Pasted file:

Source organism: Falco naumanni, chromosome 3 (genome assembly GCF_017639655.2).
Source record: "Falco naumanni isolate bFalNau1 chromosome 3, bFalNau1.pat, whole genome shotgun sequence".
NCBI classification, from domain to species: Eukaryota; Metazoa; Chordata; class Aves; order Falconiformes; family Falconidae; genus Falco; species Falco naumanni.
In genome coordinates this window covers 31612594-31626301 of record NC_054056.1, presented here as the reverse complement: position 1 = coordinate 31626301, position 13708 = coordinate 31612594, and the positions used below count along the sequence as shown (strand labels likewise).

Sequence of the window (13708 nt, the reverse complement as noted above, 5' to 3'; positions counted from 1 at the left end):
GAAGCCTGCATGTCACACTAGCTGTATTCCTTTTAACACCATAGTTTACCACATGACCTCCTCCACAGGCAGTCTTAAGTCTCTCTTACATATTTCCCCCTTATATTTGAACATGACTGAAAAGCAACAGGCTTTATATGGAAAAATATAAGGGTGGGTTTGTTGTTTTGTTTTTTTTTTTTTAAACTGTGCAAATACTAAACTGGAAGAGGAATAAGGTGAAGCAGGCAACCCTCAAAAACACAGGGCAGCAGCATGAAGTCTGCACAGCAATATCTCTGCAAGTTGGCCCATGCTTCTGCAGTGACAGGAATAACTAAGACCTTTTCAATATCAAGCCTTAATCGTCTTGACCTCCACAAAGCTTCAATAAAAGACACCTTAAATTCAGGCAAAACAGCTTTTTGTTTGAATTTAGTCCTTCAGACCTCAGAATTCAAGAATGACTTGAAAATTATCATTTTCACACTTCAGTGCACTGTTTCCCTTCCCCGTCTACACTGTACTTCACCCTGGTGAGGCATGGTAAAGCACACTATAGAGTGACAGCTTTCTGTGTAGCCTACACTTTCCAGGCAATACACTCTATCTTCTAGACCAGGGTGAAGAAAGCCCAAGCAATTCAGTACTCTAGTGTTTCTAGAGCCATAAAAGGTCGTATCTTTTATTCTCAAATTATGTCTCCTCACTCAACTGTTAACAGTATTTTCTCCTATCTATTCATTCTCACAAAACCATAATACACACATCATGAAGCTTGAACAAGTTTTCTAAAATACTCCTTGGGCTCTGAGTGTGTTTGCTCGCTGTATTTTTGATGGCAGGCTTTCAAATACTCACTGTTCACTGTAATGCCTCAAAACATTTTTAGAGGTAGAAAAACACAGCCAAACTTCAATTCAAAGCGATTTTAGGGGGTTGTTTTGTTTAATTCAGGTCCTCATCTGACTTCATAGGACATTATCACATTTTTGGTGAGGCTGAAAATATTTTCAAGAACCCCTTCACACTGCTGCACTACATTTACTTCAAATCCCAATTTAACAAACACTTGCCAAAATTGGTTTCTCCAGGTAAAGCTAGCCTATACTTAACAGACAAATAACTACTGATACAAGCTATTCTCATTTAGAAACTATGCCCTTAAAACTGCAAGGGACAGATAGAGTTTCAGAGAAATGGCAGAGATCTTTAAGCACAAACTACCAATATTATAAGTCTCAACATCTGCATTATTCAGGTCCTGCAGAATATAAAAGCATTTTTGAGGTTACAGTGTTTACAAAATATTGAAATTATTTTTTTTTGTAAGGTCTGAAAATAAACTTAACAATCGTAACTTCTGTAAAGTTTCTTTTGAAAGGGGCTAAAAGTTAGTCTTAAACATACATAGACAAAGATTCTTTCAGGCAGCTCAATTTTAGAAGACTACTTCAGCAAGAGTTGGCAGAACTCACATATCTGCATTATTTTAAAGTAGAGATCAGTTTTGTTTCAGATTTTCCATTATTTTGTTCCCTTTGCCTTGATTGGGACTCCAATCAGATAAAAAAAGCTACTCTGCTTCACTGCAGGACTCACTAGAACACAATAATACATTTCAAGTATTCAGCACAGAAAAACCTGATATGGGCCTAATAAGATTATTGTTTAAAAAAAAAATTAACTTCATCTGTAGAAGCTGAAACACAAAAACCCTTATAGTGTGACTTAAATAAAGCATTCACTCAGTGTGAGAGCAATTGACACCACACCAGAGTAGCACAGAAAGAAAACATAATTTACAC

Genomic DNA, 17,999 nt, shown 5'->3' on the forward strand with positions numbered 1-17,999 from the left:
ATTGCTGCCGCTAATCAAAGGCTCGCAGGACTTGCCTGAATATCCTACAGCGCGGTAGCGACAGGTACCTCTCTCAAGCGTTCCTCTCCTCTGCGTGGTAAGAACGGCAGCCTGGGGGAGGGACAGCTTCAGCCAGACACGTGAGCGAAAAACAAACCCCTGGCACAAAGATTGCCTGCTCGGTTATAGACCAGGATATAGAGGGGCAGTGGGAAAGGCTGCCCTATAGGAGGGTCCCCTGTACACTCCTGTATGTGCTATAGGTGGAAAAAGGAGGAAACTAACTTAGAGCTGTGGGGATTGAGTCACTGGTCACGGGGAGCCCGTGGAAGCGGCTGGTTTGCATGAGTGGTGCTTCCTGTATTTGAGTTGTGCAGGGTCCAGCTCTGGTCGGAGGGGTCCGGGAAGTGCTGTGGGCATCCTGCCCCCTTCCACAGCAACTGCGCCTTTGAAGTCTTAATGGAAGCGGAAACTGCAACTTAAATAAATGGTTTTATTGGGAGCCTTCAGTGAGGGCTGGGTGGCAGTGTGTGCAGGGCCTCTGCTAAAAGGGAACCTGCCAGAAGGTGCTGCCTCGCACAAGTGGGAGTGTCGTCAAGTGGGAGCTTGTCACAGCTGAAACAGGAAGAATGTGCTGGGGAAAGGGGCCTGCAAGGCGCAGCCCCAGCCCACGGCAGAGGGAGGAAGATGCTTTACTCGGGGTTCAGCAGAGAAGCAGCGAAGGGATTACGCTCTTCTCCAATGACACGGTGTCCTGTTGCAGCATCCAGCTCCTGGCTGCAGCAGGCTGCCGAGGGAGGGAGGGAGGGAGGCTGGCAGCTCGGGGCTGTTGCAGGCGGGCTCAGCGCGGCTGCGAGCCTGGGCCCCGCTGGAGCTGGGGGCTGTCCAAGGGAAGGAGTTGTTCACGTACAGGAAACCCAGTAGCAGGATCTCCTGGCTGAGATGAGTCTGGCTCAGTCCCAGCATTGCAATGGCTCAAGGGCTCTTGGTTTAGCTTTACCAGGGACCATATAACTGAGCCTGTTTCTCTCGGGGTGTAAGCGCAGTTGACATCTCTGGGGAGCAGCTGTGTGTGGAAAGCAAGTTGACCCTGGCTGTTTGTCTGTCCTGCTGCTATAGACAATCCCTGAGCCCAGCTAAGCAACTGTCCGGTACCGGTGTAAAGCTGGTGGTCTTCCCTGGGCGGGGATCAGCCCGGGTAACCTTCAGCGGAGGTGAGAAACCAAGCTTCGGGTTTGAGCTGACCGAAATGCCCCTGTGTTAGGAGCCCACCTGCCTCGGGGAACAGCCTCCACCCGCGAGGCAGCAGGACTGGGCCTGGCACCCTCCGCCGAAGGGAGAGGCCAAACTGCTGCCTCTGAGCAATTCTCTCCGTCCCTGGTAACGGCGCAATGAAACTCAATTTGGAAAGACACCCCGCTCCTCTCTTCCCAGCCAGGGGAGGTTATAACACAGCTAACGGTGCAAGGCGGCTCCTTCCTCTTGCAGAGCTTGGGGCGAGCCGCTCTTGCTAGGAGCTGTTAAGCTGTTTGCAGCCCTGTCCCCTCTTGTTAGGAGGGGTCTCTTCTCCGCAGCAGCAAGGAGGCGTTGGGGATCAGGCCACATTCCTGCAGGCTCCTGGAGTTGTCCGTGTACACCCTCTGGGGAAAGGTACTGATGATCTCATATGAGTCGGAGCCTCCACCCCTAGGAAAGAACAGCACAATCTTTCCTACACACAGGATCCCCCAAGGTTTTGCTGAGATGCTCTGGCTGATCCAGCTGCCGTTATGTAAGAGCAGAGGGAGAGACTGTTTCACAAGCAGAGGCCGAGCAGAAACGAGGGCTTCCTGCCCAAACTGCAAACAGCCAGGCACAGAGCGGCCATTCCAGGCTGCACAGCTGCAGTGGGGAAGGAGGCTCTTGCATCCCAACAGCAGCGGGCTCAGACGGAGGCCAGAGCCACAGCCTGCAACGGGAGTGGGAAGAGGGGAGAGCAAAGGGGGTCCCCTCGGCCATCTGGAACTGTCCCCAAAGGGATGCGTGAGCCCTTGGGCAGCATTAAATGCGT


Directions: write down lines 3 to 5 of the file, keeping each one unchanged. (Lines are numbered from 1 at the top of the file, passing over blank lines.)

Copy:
NCBI classification, from domain to species: Eukaryota; Metazoa; Chordata; class Aves; order Falconiformes; family Falconidae; genus Falco; species Falco naumanni.
In genome coordinates this window covers 31612594-31626301 of record NC_054056.1, presented here as the reverse complement: position 1 = coordinate 31626301, position 13708 = coordinate 31612594, and the positions used below count along the sequence as shown (strand labels likewise).

Sequence of the window (13708 nt, the reverse complement as noted above, 5' to 3'; positions counted from 1 at the left end):